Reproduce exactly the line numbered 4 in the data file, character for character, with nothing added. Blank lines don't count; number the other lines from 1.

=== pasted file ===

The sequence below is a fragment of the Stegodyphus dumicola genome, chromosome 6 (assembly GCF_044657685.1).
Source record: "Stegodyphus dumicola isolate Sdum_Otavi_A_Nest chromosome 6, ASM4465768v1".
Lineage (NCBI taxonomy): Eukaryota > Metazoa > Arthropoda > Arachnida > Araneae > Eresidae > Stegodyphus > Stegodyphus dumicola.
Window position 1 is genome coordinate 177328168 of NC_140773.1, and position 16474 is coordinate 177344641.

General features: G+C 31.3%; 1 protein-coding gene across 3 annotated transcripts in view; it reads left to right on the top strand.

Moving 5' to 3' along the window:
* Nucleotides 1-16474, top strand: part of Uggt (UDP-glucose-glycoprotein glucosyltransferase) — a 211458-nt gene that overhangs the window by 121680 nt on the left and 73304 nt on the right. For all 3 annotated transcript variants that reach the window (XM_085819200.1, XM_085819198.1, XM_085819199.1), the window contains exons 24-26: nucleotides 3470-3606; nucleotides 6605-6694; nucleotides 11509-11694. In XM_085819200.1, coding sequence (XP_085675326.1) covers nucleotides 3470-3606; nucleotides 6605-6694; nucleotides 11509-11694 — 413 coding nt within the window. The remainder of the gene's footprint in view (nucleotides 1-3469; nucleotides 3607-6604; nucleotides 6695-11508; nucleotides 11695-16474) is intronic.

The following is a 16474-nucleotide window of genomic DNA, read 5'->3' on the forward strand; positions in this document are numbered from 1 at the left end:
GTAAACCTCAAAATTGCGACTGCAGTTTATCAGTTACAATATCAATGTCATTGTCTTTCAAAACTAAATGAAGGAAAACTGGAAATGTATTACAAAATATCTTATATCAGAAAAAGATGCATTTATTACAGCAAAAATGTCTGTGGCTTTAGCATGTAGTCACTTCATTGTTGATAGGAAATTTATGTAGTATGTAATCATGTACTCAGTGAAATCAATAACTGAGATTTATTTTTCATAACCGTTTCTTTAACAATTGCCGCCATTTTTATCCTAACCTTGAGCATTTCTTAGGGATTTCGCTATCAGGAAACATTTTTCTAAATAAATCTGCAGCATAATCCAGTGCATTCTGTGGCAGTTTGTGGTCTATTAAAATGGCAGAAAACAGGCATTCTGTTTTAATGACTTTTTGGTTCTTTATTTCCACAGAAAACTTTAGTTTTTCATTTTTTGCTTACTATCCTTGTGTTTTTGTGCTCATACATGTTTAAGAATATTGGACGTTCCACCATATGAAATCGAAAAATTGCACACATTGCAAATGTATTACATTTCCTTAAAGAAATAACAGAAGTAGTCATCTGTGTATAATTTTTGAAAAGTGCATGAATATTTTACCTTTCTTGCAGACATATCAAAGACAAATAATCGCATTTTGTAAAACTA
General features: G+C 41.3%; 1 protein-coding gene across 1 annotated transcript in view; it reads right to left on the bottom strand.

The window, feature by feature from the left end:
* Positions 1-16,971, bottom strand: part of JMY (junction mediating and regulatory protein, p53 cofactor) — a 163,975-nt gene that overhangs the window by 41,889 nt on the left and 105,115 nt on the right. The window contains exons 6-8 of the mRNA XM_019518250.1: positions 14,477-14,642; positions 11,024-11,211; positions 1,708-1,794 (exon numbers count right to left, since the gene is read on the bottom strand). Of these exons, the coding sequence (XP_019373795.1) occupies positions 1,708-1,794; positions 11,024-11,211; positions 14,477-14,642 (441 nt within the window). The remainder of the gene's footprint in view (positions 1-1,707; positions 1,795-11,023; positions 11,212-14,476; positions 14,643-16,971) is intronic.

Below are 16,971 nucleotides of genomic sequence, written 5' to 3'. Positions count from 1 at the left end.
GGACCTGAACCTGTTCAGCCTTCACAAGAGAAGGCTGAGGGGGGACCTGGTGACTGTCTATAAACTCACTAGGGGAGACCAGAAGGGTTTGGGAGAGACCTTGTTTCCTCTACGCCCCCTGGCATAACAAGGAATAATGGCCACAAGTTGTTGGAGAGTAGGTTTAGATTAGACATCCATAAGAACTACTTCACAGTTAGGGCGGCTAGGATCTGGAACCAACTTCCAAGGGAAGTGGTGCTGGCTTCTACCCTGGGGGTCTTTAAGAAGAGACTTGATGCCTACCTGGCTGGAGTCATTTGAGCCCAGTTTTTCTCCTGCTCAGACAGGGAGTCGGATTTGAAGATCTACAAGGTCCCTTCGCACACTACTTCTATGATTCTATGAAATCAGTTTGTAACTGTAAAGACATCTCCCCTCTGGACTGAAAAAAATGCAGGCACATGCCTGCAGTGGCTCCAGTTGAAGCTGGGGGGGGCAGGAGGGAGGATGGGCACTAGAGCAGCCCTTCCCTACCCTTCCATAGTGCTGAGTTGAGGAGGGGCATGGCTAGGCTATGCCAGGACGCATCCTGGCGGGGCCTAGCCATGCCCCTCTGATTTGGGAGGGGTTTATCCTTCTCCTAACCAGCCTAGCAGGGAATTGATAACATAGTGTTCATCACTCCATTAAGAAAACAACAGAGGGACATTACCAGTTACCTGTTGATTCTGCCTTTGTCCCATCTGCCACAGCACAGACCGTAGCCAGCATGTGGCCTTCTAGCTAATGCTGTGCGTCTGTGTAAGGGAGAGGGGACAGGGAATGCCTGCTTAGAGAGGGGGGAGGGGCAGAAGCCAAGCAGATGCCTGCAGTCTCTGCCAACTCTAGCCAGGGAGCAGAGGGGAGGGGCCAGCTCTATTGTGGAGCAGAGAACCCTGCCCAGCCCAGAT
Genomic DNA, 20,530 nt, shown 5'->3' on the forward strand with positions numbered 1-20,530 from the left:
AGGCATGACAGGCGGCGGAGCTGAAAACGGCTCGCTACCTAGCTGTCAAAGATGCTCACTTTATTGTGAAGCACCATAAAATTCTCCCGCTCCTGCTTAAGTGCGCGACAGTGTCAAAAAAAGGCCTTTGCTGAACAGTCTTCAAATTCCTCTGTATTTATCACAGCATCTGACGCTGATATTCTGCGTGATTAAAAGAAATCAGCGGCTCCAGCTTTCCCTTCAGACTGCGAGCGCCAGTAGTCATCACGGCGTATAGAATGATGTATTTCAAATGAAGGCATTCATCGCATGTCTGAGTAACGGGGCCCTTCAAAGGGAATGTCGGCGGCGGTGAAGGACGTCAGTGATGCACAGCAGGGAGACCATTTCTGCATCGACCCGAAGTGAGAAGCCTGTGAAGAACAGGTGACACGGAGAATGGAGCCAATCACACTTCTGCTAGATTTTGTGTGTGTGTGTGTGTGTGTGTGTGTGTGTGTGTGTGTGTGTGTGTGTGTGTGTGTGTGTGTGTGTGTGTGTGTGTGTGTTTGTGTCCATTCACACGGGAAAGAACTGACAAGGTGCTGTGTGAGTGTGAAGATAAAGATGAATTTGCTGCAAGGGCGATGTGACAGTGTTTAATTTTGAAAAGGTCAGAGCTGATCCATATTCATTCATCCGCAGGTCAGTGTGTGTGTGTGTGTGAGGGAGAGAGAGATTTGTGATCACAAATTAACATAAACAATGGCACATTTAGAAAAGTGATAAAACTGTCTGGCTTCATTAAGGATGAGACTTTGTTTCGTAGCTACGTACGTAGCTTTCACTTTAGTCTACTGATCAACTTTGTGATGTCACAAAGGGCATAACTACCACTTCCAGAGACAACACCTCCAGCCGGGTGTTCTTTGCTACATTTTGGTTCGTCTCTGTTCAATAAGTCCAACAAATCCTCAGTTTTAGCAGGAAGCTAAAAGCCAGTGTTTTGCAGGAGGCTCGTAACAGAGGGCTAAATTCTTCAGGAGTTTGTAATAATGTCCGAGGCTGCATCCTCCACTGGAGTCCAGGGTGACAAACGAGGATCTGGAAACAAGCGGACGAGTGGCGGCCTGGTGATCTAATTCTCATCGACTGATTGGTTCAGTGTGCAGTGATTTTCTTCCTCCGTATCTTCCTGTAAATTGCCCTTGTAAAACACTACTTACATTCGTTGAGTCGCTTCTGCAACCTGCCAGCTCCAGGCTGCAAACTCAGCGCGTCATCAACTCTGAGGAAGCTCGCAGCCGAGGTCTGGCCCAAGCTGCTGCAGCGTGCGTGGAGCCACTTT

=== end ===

Window position 1 is genome coordinate 177328168 of NC_140773.1, and position 16474 is coordinate 177344641.